But of these higher metaphysicals, these fancy-bred extravagations, perhaps somewhat too much: you will dub me dreamer, if not proser—or rather, poet, as the more modern reproach. Let us then, by way of clearing our mind at once of these hallucinations, go forth quickly into the fresh green fields, and expatiate with glad hearts on these full-blown glories of


Warm summer! Yes, the very word is warm;
The hum of bees is in it, and the sight
Of sunny fountains glancing silver light,
And the rejoicing world, and every charm
Of happy nature in her hour of love,
Fruits, flowers, and flies, in rainbow-glory bright:
[Pg 447]The smile of God glows graciously above,
And genial earth is grateful; day by day
Old faces come again with blossoms gay,
Gemming in gladness meadow, garden, grove:
Haste with thy harvest, then, my softened heart,
Awake thy better hopes of better days,
Bring in thy fruits and flowers of thanks and praise,
And in creation's pæan take thy part.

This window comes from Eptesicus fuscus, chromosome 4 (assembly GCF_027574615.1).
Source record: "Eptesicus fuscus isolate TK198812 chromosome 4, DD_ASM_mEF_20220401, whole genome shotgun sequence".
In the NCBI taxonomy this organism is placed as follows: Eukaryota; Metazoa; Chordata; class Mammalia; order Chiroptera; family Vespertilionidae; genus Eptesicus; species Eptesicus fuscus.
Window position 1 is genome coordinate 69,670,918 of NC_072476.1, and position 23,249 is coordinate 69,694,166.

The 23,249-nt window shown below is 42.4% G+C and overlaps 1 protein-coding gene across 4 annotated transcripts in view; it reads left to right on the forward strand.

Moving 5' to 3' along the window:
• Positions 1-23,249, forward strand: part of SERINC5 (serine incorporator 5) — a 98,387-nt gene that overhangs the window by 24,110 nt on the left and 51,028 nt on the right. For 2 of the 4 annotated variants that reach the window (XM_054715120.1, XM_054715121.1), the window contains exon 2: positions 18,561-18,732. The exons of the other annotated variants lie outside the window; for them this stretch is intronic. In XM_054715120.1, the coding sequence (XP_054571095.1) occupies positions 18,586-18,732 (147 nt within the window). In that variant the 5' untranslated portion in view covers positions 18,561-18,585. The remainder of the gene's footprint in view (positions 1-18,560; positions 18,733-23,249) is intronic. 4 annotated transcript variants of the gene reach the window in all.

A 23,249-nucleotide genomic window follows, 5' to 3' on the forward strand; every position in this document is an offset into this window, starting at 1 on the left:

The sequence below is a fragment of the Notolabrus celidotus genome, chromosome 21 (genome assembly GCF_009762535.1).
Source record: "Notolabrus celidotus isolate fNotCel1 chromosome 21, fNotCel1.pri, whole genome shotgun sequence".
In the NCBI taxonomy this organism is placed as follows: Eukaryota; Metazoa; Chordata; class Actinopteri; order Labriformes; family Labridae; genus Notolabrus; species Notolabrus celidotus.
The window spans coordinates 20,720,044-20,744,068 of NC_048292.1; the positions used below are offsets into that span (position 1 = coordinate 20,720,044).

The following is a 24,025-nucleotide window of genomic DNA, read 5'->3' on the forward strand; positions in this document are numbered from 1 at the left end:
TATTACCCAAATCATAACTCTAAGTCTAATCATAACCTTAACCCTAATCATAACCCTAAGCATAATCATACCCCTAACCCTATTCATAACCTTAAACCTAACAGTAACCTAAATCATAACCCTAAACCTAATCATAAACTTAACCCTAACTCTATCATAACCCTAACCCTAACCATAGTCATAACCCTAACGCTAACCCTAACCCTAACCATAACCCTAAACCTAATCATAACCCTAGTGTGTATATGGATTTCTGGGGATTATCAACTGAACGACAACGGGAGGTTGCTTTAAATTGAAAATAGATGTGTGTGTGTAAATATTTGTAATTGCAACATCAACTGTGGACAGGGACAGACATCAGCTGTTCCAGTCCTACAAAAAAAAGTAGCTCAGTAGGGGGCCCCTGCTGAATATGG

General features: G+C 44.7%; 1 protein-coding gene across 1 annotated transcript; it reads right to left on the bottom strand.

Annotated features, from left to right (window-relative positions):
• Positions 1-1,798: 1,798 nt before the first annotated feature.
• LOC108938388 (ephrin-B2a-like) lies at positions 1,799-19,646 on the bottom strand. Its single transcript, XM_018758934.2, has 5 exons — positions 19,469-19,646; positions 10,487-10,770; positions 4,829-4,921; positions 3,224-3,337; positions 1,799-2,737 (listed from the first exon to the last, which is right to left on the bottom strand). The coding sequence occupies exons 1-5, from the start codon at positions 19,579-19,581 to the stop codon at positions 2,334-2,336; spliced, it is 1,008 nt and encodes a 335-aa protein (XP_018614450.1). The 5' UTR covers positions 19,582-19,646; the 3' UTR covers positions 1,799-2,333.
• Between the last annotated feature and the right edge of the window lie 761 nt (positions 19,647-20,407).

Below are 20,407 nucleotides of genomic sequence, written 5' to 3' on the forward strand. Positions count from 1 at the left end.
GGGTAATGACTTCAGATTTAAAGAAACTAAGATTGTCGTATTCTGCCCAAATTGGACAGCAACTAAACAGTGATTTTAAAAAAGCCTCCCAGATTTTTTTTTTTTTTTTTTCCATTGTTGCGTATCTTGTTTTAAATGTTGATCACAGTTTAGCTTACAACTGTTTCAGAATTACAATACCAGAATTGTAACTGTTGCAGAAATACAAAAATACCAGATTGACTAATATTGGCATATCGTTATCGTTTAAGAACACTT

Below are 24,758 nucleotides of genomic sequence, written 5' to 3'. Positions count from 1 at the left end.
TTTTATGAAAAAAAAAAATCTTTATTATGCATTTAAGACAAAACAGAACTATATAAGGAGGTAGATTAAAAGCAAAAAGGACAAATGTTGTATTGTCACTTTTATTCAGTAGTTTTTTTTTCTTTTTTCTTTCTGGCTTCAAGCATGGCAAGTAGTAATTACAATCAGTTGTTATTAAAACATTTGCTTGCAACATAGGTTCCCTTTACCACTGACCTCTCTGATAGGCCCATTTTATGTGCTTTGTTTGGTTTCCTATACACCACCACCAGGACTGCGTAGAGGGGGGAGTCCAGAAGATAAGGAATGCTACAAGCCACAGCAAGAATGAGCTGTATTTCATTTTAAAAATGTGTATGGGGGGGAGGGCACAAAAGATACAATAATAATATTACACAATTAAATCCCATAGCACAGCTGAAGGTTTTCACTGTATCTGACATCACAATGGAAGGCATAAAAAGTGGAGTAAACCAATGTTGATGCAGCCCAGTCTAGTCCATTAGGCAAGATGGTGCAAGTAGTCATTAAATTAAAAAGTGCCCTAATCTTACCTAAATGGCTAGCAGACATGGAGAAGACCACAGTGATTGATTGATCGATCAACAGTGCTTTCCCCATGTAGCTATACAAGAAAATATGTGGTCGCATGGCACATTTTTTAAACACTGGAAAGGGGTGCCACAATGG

How different in sterner beauty was the landscape not long since! The energies of universal life prisoned up in temporary obstruction; every black hedge-row tufted with woolly snow, like some Egyptian mother mourning for her children; shrubs and plants fettered up in glittering chains, motionless as those stone-struck feasters before the head of Gorgon; and the dark-green fir-trees swathed in heavy curtains of iridescent whiteness. Contrast is ever pleasurable; therefore we need scarcely apologize for an ice in the dog-days—I mean for this present unseasonable introduction of dead


As some fair statue, white and hard and cold,
Smiling in marble, rigid, yet at rest,
Or like some gentle child of beauteous mould,
Whose placid face and softly swelling breast
Are fixed in death, and on them bear imprest